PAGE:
The law, SB 1342, signed last month by Gov. Jerry Brown (D), gives city and county authorities subpoena powers when investigating wage violations. Until now, the state Division of Labor Standards Enforcement was the primary agency charged with investigating wage theft cases.

State Sen. Tony Mendoza (D-Artesia) authored the legislation to “ensure that our low-wage workers, who already face many challenges, receive the pay that they have earned,” Mendoza wrote in an Orange County Breeze op-ed.

Wage theft is the illegal practice of failing to pay overtime and minimum wages, denying lunch breaks, or forcing employees to work off the clock. A survey of people who work for low wages by the UCLA Institute for Research on Labor and Employment found that wage theft robbed workers of $26.2 million each week in Los Angeles, making the locale the “wage theft capital of the country.”

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Some 654,914 workers in L.A. County are subjected to at least one pay-based violation in any given week, researchers noted.

Most people who work low-wage jobs in L.A. were born outside the United States, and the majority are Latino (73.4 percent), Asian (17.9 percent), or Black (6.3 percent), researchers found.

Wage theft is not only illegal, it contributes to food insecurity and housing instability in low-income families, Mendoza noted.

“This bill protects hard-working Californians by clarifying the ability of cities and counties to investigate non-compliance with local wage laws,” Mendoza said.

A legislative analysis of SB 1342 cited research noting that minimum wage violations are rampant in industries such as garment manufacturing, domestic service, building services, and department stores, where wages are low.

The measure comes as states and cities are increasing minimum wages as lawmakers in Congress have refused to consider raising the federal minimum wage of $7.25.

Brown in April signed a law lifting the statewide minimum pay rate to $15 per hour by 2022. More than a dozen cities, including Los Angeles, San Francisco, and Seattle, have proposed or enacted $15 minimum wage rates, according to the National Employment Law Project.

News Abortion

How Long Does It Take to Receive Abortion Care in the United States?

Nicole Knight

The national findings come amid state-level research in Texas indicating that its abortion restrictions forced patients to drive farther and spend more to end their pregnancies.

The first nationwide study exploring the average wait time between an abortion care appointment and the procedure found most patients are waiting one week.

Seventy-six percent of patients were able to access abortion care within 7.6 days of making an appointment, with 7 percent of patients reporting delays of more than two weeks between setting an appointment and having the procedure.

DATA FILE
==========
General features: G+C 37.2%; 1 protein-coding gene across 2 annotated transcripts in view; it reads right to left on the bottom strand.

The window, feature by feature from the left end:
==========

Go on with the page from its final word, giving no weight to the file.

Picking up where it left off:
In cases where care was delayed more than 14 days, patients cited three main factors: personal challenges, such as losing a job or falling behind on rent; needing a second-trimester procedure, which is less available than earlier abortion services; or living in a state with a mandatory waiting period.

The study, “Time to Appointment and Delays in Accessing Care Among U.S. Abortion Patients,” was published online Thursday by the Guttmacher Institute.

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The national findings come amid state-level research in Texas indicating that its abortion restrictions forced patients to drive farther and spend more to end their pregnancies. A recent Rewire analysis found states bordering Texas had reported a surge in the number of out-of-state patients seeking abortion care.

“What we tend to hear about are the two-week or longer cases, or the women who can’t get in [for an appointment] because the wait is long and they’re beyond the gestational stage,” said Rachel K. Jones, lead author and principal research scientist with the Guttmacher Institute.

“So this is a little bit of a reality check,” she told Rewire in a phone interview. “For the women who do make it to a facility, providers are doing a good job of accommodating these women.”

Jones said the survey was the first asking patients about the time lapse between an appointment and procedure, so it’s impossible to gauge whether wait times have risen or fallen. The findings suggest that eliminating state-mandated waiting periods would permit patients to obtain abortion care sooner, Jones said.

Patients in 87 U.S. abortion facilities took the surveys between April 2014 and June 2015. Patients answered various questions, including how far they had traveled, why they chose the facility, and how long ago they’d called to make their appointment.

The study doesn’t capture those who might want abortion care, but didn’t make it to a clinic.

“If women [weren’t] able to get to a facility because there are too few of them or they’re too far way, then they’re not going to be in our study,” Jones said.

Fifty-four percent of respondents came from states without a forced abortion care waiting period. Twenty-two percent were from states with mandatory waits, and 24 percent lived in states with both a mandatory waiting period and forced counseling—common policies pushed by Republican-held state legislatures.

Most respondents lived at or below the poverty level, had experienced at least one personal challenge, such as a job loss in the past year, and had one or more children. Ninety percent were in the first trimester of pregnancy, and 46 percent paid cash for the procedure.

The findings echo research indicating that three quarters of abortion patients live below or around the poverty line, and 53 percent pay out of pocket for abortion care, likely causing further delays.

Jones noted that delays—such as needing to raise money—can push patients later into pregnancy, which further increases the cost and eliminates medication abortion, an early-stage option.

Recent research on Utah’s 72-hour forced waiting period showed the GOP-backed law didn’t dissuade the vast majority of patients, but made abortion care more costly and difficult to obtain.